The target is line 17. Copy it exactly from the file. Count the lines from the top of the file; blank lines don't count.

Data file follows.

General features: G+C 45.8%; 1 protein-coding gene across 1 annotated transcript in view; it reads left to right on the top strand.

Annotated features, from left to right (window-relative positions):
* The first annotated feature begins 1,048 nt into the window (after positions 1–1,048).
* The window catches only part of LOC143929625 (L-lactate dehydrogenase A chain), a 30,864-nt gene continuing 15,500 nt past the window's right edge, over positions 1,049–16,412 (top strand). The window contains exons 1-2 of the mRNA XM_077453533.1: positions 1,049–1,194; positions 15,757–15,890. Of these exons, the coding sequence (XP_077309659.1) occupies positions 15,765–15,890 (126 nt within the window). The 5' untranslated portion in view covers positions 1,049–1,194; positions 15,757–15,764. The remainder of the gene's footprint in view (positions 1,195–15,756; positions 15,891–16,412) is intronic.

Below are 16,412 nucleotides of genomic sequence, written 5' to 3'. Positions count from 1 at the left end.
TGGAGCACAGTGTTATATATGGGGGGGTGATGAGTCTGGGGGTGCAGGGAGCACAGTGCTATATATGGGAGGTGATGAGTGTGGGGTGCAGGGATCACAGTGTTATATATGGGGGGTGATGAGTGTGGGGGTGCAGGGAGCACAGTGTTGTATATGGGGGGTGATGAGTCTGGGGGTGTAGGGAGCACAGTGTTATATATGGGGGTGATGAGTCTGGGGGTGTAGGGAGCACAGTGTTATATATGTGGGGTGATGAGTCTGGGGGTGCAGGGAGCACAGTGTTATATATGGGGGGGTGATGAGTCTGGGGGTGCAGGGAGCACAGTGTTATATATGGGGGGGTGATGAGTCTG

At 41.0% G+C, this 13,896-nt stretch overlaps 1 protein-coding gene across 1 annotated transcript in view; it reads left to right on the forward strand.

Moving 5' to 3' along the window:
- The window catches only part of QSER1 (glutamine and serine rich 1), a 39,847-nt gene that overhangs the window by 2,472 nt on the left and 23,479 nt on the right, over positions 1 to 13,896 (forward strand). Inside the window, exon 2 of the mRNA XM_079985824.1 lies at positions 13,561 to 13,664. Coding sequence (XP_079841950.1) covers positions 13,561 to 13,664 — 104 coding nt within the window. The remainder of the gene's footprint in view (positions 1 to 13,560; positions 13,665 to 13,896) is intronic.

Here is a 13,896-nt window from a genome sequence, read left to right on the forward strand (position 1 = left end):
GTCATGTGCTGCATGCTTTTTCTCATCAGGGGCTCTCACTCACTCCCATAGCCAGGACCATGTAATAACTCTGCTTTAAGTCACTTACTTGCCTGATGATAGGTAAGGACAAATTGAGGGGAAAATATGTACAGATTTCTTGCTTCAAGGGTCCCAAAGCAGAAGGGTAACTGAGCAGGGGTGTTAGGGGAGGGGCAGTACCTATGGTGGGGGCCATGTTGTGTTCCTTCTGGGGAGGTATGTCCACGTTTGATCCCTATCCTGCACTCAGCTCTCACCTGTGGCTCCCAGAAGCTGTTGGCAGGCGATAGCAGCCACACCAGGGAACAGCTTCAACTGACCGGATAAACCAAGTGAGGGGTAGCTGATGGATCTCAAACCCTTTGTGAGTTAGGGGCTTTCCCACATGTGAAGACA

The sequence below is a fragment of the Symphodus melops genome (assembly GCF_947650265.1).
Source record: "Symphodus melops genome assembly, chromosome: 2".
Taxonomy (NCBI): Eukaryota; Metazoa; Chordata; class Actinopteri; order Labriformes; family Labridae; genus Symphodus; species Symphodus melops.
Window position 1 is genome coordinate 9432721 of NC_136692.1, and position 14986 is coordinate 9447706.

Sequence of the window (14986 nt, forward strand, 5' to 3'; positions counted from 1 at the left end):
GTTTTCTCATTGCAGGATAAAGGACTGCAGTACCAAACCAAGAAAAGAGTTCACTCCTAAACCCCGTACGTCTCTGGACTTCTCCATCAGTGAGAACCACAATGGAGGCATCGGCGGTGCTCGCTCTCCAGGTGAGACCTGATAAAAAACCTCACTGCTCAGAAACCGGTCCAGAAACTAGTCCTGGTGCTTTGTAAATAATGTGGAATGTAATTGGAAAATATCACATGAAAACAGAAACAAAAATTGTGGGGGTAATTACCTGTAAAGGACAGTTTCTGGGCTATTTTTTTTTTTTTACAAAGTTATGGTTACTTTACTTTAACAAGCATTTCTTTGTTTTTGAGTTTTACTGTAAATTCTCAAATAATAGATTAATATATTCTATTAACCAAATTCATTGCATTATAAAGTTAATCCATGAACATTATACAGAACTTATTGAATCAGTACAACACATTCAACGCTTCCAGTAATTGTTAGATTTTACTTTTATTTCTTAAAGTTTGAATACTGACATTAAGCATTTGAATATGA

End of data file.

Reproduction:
GTTTTCTCATTGCAGGATAAAGGACTGCAGTACCAAACCAAGAAAAGAGTTCACTCCTAAACCCCGTACGTCTCTGGACTTCTCCATCAGTGAGAACCACAATGGAGGCATCGGCGGTGCTCGCTCTCCAGGTGAGACCTGATAAAAAACCTCACTGCTCAGAAACCGGTCCAGAAACTAGTCCTGGTGCTTTGTAAATAATGTGGAATGTAATTGGAAAATATCACATGAAAACAGAAACAAAAATTGTGGGGGTAATTACCTGTAAAGGACAGTTTCTGGGCTATTTTTTTTTTTTTACAAAGTTATGGTTACTTTACTTTAACAAGCATTTCTTTGTTTTTGAGTTTTACTGTAAATTCTCAAATAATAGATTAATATATTCTATTAACCAAATTCATTGCATTATAAAGTTAATCCATGAACATTATACAGAACTTATTGAATCAGTACAACACATTCAACGCTTCCAGTAATTGTTAGATTTTACTTTTATTTCTTAAAGTTTGAATACTGACATTAAGCATTTGAATATGA